If the page has a master page, we will find the panel and the label control that we have provided for messaging and will set the label’s Text property :

else

{

Label _lblClientMessage_ = p.Master.FindControl(“_lblClientMessage_”) as Label;

_lblClientMessage_.Text = message;

We also have to find the update panel that I mentioned above and call it’s update method:

UpdatePanel upd = p.Master.FindControl(“_updClientMessage_”) as UpdatePanel;

upd.Update();

This will update the label’s text. Finally, we should fine the ModalPopupExtender and call it’s Show() method:

ModalPopupExtender extender = p.Master.FindControl(“mdlPopup”) as ModalPopupExtender;

extender.Show();

That’s it. Now anytime you want to show a modal message box, you can write a code like this:

try

{

// some code here

}

catch (Exception ex)

{

ClientServices.ClientMessage(Page, ex.message);

}

That’s it. This approach is extermly flexible so you can use it to gather some data from the end user, display a table and so on.

The image bellow is an example of such a client message:

By for now…

Ajaxism! Making your ASP.NET application Ajax enabled. (1)


Many ASP.NET developers believe that AJAX is equal to putting an update panel on a form and using it! I do not blame those programmers because Microsoft Ajax Extensions has come to ease the process of making a web site Ajax enabled and making Ajaxing procedures transparent. However, I believe every developer must know about the Ajax itself and its mechanism. Moreover, if we know about the drawbacks of using UpdatePanel, we might decide to write our own Ajax code.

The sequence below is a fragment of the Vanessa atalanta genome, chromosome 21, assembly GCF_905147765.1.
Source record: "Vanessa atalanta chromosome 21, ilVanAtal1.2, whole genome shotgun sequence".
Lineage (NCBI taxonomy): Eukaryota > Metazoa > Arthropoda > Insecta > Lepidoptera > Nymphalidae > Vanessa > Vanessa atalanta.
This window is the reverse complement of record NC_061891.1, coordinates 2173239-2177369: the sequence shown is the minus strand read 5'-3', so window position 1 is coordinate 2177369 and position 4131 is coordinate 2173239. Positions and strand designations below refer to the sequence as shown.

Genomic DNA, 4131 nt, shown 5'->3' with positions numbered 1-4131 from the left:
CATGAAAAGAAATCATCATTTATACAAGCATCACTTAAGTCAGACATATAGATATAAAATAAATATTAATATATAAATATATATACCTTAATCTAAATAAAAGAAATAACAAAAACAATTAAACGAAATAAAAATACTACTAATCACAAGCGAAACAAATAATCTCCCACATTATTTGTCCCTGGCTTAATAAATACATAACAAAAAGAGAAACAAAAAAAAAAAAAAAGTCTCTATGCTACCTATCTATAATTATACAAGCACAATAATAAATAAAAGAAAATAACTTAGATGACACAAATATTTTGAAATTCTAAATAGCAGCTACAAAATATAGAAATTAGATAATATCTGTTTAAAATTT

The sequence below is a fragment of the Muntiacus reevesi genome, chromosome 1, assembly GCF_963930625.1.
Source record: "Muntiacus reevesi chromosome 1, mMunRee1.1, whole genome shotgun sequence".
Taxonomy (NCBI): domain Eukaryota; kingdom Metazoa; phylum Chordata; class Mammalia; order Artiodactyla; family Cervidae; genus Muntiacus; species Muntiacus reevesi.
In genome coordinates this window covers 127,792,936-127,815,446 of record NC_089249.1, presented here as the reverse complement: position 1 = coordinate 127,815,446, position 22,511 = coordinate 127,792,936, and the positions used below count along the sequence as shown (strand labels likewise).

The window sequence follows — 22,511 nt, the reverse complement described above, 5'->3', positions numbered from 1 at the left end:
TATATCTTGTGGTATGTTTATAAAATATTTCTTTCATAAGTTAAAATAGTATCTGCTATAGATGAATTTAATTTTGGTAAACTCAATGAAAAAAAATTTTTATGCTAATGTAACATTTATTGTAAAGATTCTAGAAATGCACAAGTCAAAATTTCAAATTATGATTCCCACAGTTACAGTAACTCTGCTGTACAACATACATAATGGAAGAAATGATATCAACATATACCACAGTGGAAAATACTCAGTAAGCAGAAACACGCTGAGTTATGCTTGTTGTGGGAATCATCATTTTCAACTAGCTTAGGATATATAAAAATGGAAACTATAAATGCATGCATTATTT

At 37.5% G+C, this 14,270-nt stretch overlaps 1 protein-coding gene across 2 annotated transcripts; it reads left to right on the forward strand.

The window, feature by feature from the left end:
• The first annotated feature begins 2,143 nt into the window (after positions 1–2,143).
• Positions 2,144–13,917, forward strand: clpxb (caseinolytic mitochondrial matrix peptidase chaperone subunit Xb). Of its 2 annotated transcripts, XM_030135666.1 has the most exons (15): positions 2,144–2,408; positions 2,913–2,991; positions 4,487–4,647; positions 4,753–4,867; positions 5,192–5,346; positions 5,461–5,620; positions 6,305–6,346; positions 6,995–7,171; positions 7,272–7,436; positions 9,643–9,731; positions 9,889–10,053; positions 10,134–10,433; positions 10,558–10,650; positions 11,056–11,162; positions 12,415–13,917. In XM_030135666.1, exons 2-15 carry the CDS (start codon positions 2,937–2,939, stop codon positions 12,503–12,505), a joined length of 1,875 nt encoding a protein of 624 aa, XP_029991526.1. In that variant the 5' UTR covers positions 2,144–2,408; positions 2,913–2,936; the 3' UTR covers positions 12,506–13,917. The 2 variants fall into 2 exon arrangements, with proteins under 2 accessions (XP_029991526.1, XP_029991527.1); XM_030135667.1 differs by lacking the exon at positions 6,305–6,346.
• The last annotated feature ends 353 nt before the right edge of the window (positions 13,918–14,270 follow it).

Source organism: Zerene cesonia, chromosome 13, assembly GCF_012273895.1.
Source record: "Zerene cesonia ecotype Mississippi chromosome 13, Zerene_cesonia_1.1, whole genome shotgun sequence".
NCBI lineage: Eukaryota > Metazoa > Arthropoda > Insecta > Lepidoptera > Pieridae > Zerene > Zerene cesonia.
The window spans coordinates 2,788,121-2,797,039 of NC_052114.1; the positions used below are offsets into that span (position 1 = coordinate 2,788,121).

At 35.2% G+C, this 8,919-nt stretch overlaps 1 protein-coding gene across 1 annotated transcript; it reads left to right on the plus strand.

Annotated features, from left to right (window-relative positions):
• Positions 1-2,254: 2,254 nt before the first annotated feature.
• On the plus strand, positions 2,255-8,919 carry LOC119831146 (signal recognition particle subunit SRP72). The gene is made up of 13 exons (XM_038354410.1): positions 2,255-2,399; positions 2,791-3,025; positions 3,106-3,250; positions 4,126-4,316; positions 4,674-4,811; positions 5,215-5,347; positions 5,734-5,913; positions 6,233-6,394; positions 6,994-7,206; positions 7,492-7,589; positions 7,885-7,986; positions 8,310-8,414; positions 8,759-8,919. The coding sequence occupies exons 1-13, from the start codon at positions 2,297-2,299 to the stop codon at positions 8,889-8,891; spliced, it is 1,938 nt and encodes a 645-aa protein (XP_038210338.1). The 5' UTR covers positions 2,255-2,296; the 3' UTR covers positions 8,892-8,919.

What is AJAX?

The word Ajax is the abbreviation of Asynchronous Javascript and XML. In general, it means to use XML and Javascript in order to create interactive web applications. In the classic web model, the browsers posts some data to server and server sends a resul HTML code back to the browser. To view the results, your browser has to refresh the page. This makes the whole page content be transferred from server to client. Whilst in many cases only a very small part of the page must be refreshed. For example, suppose there are two DropDownList control on a page. One for countries (ddlCountry) and one for Provinces (ddlProvince). We need to refresh the ddlProvince items according the ddlCountry selected item. Should we post back the whole page to the server? Should we send the whole page from server to client? Using Ajax we just refresh ddlProvince and fill it with proper items.

In order to read a complete description of Ajax please refer to Wikipedia here:

http://en.wikipedia.org/wiki/AJAX

How to implement Ajax?

In Ajax world, everything is based on something named XMLHttpRequest. The XMLHttpRequest object is the key to AJAX. It has been available ever since Internet Explorer 5.5 was released in July 2000, but not fully discovered before people started to talk about AJAX and Web 2.0 in 2005.

XMLHttpRequest (XHR) is an API that can be used by JavaScript, JScript, VBScript and other web browser scripting languages to transfer and manipulate XML data to and from a web server using HTTP, establishing an independent connection channel between a web page’s Client-Side and Server-Side.

How to use it?

Inside IE, XmlHttpRequest is created via an ActiveX. However other borwsers, like FireFox, has an internal mechanism to instantiate a XmlHttlRequest object. Of course IE 7 provides a FireFox-like method to create XmlHttpRequest so that we do not have to check the browser type.

In IE:

var xmlHttp = null;

xmlHttp = new ActiveXObject(‘Microsoft.XMLHttp’);

Other Browsers:

var xmlHttp = null;

mlHttp = new XMLHttpRequest();

we can write a function ( in JavaScript) to do it:

var xmlHttp = null;

function CreateXMLHttpRequest()

{

if(window.ActiveXObject)

{

xmlHttp = new ActiveXObject(‘Microsoft.XMLHttp’);

}

else

{

xmlHttp = new XMLHttpRequest();

}

return xmlHttp;

}

As I mentioned before, you may use new XMLHttpRequest(); in IE 7+.

Now we are ready to send a request to Server and get a response from it. We may use this with XmlHttpRequest.Open method. This method takes three arguments:

1-‘GET’ or ‘POST’. Which approach is used to exchange data with server.

2- The URL on server.

3- True/False. Indicates is the communication with server Asynchronous or not. If you specify True, the open method will not wait for the response.